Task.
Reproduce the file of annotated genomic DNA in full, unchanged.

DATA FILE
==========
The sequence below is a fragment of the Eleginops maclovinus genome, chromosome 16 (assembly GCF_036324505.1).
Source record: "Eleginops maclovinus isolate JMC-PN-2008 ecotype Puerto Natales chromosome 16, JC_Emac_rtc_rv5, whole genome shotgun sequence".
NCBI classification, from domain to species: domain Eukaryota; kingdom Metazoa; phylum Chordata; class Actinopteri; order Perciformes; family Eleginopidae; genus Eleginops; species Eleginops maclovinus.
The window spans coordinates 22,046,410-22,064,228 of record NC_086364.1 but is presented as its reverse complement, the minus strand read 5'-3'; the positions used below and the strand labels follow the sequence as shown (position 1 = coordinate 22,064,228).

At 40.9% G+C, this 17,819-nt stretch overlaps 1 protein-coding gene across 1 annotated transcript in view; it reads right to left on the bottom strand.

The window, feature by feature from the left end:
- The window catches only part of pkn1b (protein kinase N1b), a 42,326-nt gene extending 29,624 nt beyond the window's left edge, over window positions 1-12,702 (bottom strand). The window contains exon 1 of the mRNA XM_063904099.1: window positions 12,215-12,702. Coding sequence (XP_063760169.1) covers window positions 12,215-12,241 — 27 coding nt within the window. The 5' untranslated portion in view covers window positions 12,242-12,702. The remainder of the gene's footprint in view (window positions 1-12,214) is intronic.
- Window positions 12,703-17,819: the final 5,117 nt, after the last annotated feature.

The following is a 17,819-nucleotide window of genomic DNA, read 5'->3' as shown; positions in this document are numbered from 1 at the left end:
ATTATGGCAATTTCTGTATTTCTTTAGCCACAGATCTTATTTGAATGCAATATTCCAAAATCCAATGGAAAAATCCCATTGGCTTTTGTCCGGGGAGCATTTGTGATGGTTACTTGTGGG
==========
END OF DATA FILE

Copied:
The sequence below is a fragment of the Eleginops maclovinus genome, chromosome 16 (assembly GCF_036324505.1).
Source record: "Eleginops maclovinus isolate JMC-PN-2008 ecotype Puerto Natales chromosome 16, JC_Emac_rtc_rv5, whole genome shotgun sequence".
NCBI classification, from domain to species: domain Eukaryota; kingdom Metazoa; phylum Chordata; class Actinopteri; order Perciformes; family Eleginopidae; genus Eleginops; species Eleginops maclovinus.
The window spans coordinates 22,046,410-22,064,228 of record NC_086364.1 but is presented as its reverse complement, the minus strand read 5'-3'; the positions used below and the strand labels follow the sequence as shown (position 1 = coordinate 22,064,228).

At 40.9% G+C, this 17,819-nt stretch overlaps 1 protein-coding gene across 1 annotated transcript in view; it reads right to left on the bottom strand.

The window, feature by feature from the left end:
- The window catches only part of pkn1b (protein kinase N1b), a 42,326-nt gene extending 29,624 nt beyond the window's left edge, over window positions 1-12,702 (bottom strand). The window contains exon 1 of the mRNA XM_063904099.1: window positions 12,215-12,702. Coding sequence (XP_063760169.1) covers window positions 12,215-12,241 — 27 coding nt within the window. The 5' untranslated portion in view covers window positions 12,242-12,702. The remainder of the gene's footprint in view (window positions 1-12,214) is intronic.
- Window positions 12,703-17,819: the final 5,117 nt, after the last annotated feature.

The following is a 17,819-nucleotide window of genomic DNA, read 5'->3' as shown; positions in this document are numbered from 1 at the left end:
ATTATGGCAATTTCTGTATTTCTTTAGCCACAGATCTTATTTGAATGCAATATTCCAAAATCCAATGGAAAAATCCCATTGGCTTTTGTCCGGGGAGCATTTGTGATGGTTACTTGTGGG